Pop is designed to be enjoyed by all ages, either in single player or with up to three friends and allows people to steal points from opponents and use the controller to pump up the bubbles for bigger explosions. It is based around a simple concept which anyone can pick and play with layers of skill involved.
No of Players: 1-4
Review – by Keith Murray.
Pop is one of those games that could be easily dismissed out of hand as a mere novelty, nothing more than the equivalent of an interactive screensaver. While there is a slight grain of truth in this assessment, it would miss the simple fact that there’s a lot of fun to be had within this most basic of titles.
The aim of the game is, of course, to pop bubbles. They appear in waves and by bursting them in groups of the same colour you can chain them together for higher & higher bonuses, but if you miss one it’s back to the beginning of the chain. There are also selections of x2 and x4 multipliers which will continue to build the score and for such a simple premise the addiction fever can soon spread. To keep things interesting different colours are introduced and at varying speeds, causing confusion and forcing the player to keep their concentration rock solid. The game also introduces a timer which is kept full by bursting bubbles and punishing the player every time they miss with a three second penalty.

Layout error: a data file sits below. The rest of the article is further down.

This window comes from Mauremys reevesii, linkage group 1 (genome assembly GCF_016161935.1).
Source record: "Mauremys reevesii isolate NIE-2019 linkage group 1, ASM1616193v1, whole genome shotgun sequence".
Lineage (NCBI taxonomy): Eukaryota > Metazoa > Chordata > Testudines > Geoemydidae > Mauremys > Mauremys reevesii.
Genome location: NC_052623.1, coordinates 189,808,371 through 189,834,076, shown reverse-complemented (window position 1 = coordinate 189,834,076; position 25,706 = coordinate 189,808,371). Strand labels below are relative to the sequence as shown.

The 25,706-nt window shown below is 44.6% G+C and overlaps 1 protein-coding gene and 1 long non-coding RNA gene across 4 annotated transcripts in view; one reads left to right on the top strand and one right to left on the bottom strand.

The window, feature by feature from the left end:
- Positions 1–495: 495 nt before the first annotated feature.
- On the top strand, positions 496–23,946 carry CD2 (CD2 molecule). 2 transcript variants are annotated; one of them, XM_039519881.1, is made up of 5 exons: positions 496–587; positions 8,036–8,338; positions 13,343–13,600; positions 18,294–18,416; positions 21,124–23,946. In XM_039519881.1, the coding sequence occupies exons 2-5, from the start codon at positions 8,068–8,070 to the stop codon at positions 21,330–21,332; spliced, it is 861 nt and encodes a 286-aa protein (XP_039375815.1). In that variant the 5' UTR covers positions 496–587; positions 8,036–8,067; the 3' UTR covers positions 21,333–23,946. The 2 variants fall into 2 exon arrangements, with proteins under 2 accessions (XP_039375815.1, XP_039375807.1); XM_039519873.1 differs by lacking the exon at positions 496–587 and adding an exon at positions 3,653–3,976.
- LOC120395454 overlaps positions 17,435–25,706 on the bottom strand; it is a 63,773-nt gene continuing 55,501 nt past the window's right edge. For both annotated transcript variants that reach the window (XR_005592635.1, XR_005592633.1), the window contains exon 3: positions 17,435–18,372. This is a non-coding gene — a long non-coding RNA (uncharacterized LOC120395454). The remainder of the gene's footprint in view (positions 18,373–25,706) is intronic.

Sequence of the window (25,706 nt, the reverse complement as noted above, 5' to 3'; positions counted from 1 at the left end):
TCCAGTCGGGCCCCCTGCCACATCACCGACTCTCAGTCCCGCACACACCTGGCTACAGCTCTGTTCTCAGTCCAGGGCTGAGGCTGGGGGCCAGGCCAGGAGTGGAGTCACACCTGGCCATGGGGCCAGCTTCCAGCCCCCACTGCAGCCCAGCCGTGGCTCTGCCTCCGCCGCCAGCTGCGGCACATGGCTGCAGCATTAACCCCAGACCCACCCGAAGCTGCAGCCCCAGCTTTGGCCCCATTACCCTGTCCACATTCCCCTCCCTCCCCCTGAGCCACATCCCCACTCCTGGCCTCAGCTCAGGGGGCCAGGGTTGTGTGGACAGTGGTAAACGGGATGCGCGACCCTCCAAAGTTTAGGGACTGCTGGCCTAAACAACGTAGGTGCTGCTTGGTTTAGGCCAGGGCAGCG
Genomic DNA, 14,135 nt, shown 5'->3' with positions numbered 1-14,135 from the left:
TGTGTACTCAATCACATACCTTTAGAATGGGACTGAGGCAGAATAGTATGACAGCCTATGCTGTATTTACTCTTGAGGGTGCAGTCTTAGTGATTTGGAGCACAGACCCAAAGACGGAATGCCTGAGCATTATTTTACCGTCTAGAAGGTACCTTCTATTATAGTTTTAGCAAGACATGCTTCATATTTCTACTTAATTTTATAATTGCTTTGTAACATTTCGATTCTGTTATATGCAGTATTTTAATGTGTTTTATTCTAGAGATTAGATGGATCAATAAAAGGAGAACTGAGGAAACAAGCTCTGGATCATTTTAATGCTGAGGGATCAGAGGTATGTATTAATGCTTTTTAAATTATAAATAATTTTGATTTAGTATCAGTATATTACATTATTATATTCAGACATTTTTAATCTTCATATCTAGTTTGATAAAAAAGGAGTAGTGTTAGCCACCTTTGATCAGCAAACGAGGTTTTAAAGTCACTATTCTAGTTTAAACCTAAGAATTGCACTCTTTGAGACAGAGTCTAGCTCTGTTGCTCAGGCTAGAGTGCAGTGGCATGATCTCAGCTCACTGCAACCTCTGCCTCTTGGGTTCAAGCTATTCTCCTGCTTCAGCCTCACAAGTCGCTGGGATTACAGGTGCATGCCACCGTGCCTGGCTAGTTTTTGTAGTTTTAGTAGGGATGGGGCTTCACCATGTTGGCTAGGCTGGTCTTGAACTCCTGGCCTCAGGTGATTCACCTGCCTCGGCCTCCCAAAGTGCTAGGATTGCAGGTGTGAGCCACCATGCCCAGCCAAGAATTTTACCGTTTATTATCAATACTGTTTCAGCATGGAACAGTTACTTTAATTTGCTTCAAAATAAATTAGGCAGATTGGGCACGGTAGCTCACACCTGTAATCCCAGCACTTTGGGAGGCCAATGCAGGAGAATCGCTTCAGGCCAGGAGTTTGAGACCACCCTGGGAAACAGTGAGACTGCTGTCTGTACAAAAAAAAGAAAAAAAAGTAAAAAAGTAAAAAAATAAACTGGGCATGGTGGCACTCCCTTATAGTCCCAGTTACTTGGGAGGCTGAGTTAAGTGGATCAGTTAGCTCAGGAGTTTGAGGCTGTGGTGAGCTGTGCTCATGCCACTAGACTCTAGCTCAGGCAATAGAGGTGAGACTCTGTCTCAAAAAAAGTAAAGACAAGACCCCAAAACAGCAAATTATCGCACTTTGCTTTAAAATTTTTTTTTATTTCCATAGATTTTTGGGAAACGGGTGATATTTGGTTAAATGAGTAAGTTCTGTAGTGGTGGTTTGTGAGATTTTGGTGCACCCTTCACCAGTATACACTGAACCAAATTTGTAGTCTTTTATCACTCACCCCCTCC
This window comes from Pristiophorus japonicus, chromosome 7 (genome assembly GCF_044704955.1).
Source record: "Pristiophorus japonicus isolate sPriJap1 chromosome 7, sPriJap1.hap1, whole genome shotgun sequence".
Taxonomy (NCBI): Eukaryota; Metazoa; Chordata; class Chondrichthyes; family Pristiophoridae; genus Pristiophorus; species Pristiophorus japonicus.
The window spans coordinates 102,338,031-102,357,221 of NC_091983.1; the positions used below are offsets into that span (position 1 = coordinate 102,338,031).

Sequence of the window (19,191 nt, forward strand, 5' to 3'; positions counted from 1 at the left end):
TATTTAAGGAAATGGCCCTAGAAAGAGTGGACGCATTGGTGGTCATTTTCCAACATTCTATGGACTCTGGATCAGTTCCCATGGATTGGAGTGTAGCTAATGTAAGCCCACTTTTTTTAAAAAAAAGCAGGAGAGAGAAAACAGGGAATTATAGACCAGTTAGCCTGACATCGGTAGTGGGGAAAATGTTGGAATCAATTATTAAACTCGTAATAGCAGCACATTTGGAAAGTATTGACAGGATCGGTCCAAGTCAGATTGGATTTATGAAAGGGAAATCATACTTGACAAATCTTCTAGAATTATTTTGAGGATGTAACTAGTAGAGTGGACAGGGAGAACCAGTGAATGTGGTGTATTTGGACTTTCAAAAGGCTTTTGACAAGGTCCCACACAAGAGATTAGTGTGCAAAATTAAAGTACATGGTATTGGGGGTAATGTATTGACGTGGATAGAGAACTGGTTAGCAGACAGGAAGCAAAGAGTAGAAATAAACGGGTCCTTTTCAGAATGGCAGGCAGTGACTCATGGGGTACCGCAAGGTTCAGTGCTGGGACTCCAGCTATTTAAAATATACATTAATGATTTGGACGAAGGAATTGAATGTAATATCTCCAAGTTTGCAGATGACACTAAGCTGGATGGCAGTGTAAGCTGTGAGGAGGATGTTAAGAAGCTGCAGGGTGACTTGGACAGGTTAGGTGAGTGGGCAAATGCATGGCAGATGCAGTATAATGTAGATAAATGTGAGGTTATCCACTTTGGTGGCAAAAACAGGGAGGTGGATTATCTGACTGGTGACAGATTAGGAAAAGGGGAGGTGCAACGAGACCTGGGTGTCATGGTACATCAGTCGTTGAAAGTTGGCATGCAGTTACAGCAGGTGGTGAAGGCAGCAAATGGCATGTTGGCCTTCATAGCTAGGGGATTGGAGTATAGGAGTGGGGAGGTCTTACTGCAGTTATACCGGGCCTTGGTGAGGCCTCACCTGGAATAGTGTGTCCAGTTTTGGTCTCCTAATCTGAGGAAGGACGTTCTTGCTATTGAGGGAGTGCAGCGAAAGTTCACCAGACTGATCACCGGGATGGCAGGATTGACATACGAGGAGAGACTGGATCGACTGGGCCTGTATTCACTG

Other power up’s appear over time, such as the Nuke and the Time Warp. Nuke destroys all the similar coloured bubbles, thus upping the chain count. Time Warp slows things down, allowing the player to clear any bubbles they didn’t quite manage to snag at normal speed. It’s not all good news as if the player accidentally hits the game’s only Power down, a skull, they’ll break their chain and will have to start the process all over again.
All the basic modes are covered in a comprehensive manner with Training, Normal and Advanced all doing exactly what they say on the tin. The addition of the Chill mode is worth singling out as it simply allows the player to pop bubbles, in a never-ending cycle. This induces an almost trance-like state and brings back happy childhood memories of popping bubble wrap whenever the chance arose.
Ultimately Pop’s appeal doesn’t last forever. The different modes on offer probably won’t provide enough of an encouragement for some players to return to over and over again. The online scoreboards will no doubt prove enough incentive for those competing against others with which they have swapped friends codes.
While it lasts, Pop is a fun distraction for the price.